While people and dogs have worked together for thousands of years, it's hard to identify the first use of dogs as police "K-9" units, as the practice emerged well before the term came into general use. What seems indisputable is where the story of dogs as crime fighters begins -- in Ghent, Belgium.

From Ghent to NYC

To expand its police force without spending money on more officers, the city of Ghent started using dogs in 1899. Ghent's success spawned similar programs across Europe. In October 1907, New York Police Department Lt. George R. Wakefield traveled to Ghent for training and returned with five dogs. At midnight on Jan. 27, 1908, the department's first canine unit, called Patrol Squad 1, NYPD, hit the streets.

Maryland or Massachusetts?

The NYPD ended dog units in 1951 when the last kennel at Flatbush closed. According to the Law Enforcement Management Institute of Texas at Sam Houston State University, no U.S. police departments used dogs from 1951 to 1954. K-9 units re-emerged in Massachusetts by 1955, but details are sketchy. The Baltimore City Police department website says that from 1914 to 1916 it had access to two, privately owned Airedale terriers who had come from London to live with their U.S. owners. By 1956, the Baltimore police department established its own, in-house unit.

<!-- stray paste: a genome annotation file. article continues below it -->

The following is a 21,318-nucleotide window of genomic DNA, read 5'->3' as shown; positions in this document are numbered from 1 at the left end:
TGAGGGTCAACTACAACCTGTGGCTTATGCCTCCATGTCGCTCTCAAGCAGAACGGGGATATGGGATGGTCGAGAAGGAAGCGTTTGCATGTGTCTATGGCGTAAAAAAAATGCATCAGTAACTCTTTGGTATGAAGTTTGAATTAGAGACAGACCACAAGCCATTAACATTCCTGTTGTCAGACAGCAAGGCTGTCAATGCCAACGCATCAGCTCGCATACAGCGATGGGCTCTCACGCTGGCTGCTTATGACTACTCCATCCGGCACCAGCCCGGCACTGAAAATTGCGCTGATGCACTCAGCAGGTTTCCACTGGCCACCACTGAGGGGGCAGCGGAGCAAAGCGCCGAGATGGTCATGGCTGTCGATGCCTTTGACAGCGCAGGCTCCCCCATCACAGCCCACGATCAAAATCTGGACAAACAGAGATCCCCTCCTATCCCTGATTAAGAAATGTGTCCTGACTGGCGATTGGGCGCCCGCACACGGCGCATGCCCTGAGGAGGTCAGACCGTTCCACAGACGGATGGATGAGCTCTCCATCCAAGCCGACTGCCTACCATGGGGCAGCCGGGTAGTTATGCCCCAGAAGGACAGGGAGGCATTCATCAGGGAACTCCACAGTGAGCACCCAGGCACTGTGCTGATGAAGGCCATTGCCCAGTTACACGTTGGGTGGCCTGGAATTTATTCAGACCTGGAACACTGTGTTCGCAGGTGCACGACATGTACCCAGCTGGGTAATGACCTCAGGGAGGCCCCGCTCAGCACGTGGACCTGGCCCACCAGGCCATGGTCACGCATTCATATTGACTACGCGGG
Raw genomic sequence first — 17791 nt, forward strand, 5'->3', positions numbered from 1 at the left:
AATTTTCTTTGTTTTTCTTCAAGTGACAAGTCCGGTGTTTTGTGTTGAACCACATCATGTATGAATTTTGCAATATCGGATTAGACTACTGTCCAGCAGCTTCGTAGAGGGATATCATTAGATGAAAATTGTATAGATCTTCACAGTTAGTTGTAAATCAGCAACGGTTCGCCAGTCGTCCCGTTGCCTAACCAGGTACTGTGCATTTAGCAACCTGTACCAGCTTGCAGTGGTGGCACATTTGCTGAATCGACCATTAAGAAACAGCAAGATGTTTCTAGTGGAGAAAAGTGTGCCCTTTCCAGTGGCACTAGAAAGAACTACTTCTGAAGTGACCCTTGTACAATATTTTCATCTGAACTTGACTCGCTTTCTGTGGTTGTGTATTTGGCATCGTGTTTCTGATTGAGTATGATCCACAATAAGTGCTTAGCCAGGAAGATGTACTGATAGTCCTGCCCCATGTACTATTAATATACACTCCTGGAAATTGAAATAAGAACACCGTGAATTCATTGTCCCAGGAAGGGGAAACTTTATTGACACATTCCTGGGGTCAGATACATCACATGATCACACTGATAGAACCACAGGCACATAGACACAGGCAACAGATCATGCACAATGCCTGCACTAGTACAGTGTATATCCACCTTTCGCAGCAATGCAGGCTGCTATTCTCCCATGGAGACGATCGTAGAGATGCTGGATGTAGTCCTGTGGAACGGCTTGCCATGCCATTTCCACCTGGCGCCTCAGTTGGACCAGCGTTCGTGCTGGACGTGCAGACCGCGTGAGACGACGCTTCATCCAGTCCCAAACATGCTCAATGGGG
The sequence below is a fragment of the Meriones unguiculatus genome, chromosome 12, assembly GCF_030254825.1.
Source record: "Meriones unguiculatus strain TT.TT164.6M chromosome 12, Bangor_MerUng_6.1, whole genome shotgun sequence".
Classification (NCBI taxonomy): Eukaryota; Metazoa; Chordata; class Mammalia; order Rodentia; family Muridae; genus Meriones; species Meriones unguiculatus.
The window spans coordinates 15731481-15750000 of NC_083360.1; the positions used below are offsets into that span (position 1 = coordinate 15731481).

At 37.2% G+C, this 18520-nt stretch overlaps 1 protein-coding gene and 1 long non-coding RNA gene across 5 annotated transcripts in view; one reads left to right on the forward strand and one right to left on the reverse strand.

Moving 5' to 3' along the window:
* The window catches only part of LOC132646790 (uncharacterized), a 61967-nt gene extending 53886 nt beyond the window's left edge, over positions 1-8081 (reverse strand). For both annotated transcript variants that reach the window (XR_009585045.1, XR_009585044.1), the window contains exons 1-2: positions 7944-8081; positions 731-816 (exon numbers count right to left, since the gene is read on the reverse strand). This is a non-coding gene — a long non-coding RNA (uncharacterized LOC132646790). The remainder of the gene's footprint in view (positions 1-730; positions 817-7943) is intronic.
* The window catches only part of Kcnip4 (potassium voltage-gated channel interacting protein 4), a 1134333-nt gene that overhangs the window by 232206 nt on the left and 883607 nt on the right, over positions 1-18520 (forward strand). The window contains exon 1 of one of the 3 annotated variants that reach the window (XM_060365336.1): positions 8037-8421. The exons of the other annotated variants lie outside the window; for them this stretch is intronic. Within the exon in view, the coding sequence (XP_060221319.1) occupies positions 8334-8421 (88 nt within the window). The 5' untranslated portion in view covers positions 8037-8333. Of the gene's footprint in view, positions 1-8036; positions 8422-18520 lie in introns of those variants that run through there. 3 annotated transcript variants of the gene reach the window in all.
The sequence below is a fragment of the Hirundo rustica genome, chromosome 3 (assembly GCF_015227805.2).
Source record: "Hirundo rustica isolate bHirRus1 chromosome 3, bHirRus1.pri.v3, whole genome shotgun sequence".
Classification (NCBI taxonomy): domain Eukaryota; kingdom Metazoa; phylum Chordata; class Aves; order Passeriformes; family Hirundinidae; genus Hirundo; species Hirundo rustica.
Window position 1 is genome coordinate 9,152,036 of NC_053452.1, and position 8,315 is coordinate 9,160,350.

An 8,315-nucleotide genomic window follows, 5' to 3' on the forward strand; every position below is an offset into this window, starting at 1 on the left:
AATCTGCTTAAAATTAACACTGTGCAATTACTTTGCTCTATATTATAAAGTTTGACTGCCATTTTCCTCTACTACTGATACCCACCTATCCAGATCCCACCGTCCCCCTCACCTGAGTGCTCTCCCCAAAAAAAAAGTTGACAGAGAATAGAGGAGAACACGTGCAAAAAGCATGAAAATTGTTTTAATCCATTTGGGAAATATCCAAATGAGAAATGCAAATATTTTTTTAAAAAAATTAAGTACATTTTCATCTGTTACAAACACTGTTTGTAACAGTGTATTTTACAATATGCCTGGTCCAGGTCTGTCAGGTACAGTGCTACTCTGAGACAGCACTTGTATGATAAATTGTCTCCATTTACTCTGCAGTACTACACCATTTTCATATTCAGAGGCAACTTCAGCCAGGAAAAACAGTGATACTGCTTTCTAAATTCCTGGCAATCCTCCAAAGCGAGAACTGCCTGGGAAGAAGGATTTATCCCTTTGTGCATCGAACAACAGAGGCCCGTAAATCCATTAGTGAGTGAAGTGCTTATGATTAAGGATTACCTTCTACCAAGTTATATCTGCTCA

Beyond the Beat

At first, dogs were used to track and tackle suspects or to explore tight, dark spaces. In 1907, the New York dogs were trained to respect police uniforms so they would respond to commands from any uniformed officer. Today, highly trained, sophisticated police or military K-9 dogs can handle these traditional tasks and much more. They are trained to identify drugs, bombs and vapors emitted by explosives using their keen sense of smell. The School of Veterinary Medicine at Auburn University in Alabama offers a program of study called Canine Performance Sciences, where students train vapor sniffing dogs.

Patrol Dog Dox

Historical stories often surface in children's nonfiction books, such as the story of the Italian police dog Dox, called "Il Gigante" (the Giant) by criminals. Dox's story illustrates the intelligence and tenacity that police dogs exhibit on the job. During his 15-year tenure, Dox found lost children and tracked hundreds of criminals. Shot seven times, he recovered from each bullet wound to work another day. According to a surviving picture of Dox, he retired and traveled to Hollywood to start a TV film career. From there, Dox's trail goes cold.